Why Mobile Edge Computing Architecture (Sometimes) Edges out the Cloud

The cloud is a good solution, except when it isn't. Here's how to tell when a mobile edge computing architecture makes more sense.

Craig Mathias

November 15, 2018

4 Min Read
Cliff and cloud

First, a personal bias: I believe that essentially all organizational computing will move to the cloud over time--and the public cloud, at that. PCs will be reserved for content creators and the vast majority of end users--content consumers--using mobile handsets, tablets, thin clients (like Chromebooks) and similar devices across increasingly powerful and available wireless networks. Most processing and storage will also be in the cloud. The cloud is, in fact, an ideal platform for content consumers (who, to be fair, will usually make at least a few changes and updates to their content), as it minimizes IT expense and local infrastructure, eases the implementation of collaborative solutions, improves reliability, and replaces capital-intensive client/server with operating-expense-oriented IT services that scale nicely and decline in cost over time, thanks to a thriving competitive market. And the cloud is a perfect platform for the communications and collaboration at the heart of essentially every organization today.

The problem, however, is that even though the centralization of data and the processing of that data in the cloud clearly optimizes many applications, it doesn’t work well in every single case. As an example, consider editing and rendering video sequences. The editing part might work well in the cloud, but all of the raw video involved would need to be uploaded and edits downloaded. Moving large data objects between the cloud and the end user device, typically a PC, can really slow the creative process.

It’s also important to point out that the real edge of the organizational network--end user computing and communications devices--continues to benefit from growing innate computational power, with even handsets suitable for computing tasks that only a few years ago would have required a PC. (And, yes, some folks do indeed edit video on handsets!) The question at hand, then: How should organizational IT utilize computing at the edge, in the form of either end user devices or servers within the organization located at the edge of the cloud?

I’m going to argue that the key element in the decision here is the I/O performance required by any given application running at the edge. Sure, even a 1 Gbps link to the internet is available to many today. This is impressive performance, indeed, but it's still well below the 6 Gbps of today’s SATA 3.0 connection, the interface currently on most storage devices like disks and SSDs. And that’s going to grow to 16 Gbps with SATA 3.2 and, while we’re at it, 40 Gbps with Thunderbolt 3.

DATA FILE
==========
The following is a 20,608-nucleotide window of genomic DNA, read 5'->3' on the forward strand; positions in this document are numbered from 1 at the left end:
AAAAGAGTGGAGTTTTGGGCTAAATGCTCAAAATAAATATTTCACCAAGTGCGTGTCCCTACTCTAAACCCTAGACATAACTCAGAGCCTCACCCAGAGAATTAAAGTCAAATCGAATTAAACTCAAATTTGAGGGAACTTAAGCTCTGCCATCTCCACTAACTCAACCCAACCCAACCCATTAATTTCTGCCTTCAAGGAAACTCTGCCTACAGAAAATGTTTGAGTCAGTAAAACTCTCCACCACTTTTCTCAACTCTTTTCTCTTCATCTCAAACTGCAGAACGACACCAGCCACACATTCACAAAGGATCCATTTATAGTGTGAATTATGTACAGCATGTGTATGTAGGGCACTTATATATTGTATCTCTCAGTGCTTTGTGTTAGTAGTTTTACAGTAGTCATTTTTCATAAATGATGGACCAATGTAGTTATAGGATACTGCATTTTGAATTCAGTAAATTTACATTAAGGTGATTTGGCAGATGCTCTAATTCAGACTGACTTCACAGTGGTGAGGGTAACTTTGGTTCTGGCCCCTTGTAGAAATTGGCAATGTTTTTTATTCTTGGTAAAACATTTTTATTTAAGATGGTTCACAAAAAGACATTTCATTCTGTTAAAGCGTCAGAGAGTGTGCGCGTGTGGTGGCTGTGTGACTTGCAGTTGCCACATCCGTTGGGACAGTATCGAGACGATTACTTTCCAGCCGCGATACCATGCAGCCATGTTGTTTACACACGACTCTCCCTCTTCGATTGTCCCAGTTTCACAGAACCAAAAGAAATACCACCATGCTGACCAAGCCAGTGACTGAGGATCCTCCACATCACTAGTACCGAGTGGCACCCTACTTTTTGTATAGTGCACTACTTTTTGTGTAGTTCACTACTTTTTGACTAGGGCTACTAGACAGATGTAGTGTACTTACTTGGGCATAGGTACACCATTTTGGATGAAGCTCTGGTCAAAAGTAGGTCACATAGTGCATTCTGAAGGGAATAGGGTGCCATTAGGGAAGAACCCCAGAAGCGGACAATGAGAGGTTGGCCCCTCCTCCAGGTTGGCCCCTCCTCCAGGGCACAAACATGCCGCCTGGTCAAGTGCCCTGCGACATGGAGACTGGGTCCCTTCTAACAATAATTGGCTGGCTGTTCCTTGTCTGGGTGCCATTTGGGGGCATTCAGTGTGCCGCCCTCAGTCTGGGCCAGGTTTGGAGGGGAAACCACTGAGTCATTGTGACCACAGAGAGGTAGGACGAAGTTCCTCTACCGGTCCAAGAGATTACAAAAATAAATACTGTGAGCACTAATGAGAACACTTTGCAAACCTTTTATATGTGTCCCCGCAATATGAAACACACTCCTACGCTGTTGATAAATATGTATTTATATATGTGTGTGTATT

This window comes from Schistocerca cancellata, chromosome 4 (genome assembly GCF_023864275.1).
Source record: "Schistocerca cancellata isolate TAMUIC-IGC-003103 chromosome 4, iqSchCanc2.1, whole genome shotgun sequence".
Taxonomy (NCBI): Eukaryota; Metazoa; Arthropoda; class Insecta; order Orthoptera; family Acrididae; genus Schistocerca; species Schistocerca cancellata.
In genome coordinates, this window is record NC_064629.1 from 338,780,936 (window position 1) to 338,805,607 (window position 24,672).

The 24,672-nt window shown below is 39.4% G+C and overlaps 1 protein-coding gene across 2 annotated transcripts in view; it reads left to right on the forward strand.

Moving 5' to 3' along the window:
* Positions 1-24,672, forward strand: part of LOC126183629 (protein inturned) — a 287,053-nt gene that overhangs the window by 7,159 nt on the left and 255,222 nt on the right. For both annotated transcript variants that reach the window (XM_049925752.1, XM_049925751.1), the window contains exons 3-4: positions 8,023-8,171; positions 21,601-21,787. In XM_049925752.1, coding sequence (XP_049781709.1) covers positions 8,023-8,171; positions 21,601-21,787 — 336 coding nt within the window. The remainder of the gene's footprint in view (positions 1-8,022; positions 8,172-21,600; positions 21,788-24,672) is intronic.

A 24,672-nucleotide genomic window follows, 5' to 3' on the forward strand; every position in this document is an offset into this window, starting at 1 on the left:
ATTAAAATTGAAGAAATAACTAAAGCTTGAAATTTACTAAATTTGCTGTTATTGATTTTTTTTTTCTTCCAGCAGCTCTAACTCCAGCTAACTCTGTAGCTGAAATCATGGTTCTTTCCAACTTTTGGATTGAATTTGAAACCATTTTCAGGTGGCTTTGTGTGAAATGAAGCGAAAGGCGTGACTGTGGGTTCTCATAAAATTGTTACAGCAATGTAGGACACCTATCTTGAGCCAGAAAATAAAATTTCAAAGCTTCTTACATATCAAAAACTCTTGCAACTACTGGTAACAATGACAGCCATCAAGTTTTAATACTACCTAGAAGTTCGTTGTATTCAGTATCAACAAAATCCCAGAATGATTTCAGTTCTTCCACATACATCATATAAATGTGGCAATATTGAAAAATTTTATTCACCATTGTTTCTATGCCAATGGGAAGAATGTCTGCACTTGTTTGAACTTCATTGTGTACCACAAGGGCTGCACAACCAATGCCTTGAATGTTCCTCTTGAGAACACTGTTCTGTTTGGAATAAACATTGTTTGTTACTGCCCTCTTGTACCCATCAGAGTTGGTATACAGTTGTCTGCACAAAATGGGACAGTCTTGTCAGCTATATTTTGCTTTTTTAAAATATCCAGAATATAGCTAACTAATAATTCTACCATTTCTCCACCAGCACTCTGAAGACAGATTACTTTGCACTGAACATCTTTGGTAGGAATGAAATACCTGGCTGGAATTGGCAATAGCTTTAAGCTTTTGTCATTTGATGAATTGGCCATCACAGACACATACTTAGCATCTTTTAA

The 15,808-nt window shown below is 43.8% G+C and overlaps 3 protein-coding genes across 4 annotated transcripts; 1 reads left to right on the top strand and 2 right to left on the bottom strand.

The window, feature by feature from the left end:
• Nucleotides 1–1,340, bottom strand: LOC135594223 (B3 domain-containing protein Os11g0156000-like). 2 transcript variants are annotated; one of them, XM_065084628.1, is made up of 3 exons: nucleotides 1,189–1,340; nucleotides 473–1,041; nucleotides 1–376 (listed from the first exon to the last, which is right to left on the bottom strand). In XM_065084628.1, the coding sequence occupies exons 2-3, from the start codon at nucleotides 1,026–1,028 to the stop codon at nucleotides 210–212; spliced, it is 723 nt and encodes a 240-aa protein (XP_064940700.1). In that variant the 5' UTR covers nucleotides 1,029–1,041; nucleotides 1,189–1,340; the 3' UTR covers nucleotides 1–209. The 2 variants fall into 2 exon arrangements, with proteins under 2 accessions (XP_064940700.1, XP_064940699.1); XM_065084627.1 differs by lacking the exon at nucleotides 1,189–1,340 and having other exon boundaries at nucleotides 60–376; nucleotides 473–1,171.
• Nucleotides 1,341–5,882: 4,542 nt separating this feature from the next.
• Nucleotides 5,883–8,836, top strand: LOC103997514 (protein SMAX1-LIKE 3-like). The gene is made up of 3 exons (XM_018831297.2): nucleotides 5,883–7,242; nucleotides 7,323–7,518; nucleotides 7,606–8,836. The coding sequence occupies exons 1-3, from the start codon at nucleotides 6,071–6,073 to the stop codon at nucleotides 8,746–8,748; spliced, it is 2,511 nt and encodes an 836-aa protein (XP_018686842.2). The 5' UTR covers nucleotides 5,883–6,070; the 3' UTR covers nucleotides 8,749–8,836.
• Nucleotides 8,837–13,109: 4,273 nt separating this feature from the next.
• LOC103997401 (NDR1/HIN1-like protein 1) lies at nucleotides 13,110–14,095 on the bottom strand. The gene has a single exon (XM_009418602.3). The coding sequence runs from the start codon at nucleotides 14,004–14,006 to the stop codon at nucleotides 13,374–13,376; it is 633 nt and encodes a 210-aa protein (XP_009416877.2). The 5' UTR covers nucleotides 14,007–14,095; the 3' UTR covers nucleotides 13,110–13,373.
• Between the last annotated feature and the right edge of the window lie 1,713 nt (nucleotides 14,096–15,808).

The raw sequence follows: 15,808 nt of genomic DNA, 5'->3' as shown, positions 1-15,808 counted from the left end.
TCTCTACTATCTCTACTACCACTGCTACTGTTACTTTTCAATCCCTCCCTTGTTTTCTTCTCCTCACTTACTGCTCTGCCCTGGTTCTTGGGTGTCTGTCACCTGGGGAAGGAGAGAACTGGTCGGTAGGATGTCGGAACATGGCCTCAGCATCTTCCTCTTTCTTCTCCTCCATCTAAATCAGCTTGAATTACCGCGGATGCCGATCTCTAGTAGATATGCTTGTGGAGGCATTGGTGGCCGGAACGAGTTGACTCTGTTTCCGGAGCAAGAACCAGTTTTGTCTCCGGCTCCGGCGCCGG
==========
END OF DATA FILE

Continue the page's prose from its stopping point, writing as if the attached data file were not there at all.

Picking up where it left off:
This means that data on storage local to the computational device will essentially always be available many times faster than fetching it from the cloud--even given increasing Wi-Fi and WAN (wired and 4G/5G) speeds. This isn’t an issue for applications running entirely in the cloud and simply reflecting the results of those computations to handsets and such, but for data-intensive local applications, the cloud will be described by many users as as “slow.” And there’s an additional problem in that many IT managers are simply uncomfortable with mission-critical data being available only via the cloud, given the possibility of service outages and the ever-present potential for security compromise.

The solution? When clearly optimal, move computing and storage to the edge of the cloud--still on an organization’s premises--rather than the cloud itself. Yes, this does look a lot like the client/server model that’s dominated organizational computing since the 1980s, but note that we can still rely on the cloud--eventually transparently--for backup, failover, and integrity and availability as required. The options here include running applications (primarily those related to personal and not group productivity) directly on end user devices, hybrid private/public cloud (originally assumed to be a transitional architecture while everything move to the public cloud), and more creative approaches such as Cisco’s Open Hybrid Cloud that encompasses multiple cloud strategies into a single unified offering. We expect to see many more capabilities provisioning this do-anything, adaptable approach.

Beyond pure edge computing and hybrid cloud, there’s also the rapidly emerging field of fog computing, which is focused on dealing with the I/O bandwidth constraints we noted above. While a formal distinction with edge computing is not always entirely clear, fog computing is often mentioned in conjunction with IoT as a methodology for dealing with vast numbers of devices and large amounts of I/O. Conceptually, fog computing conceptually includes local cloud computing--again, in an attempt to manage the WAN bandwidth issue at the heart of the motivation for edge computing in the first place.

So, while many think of edge computing solely as processing performed on mobile devices--and that’s a perfectly valid definition--the value of local-server-based edge computing, hybrid cloud, and fog computing cannot be underestimated. Again, with communications and collaboration at the heart of IT today, simply extending client/server to the cloud isn’t going to work very well. Increasingly, then, we’ll be provisioning more capabilities at the edge, with this model of computing dominating until 10+ Gbps WAN services become the norm--and that, as they say, may take a while.

About the Author(s)

Craig Mathias


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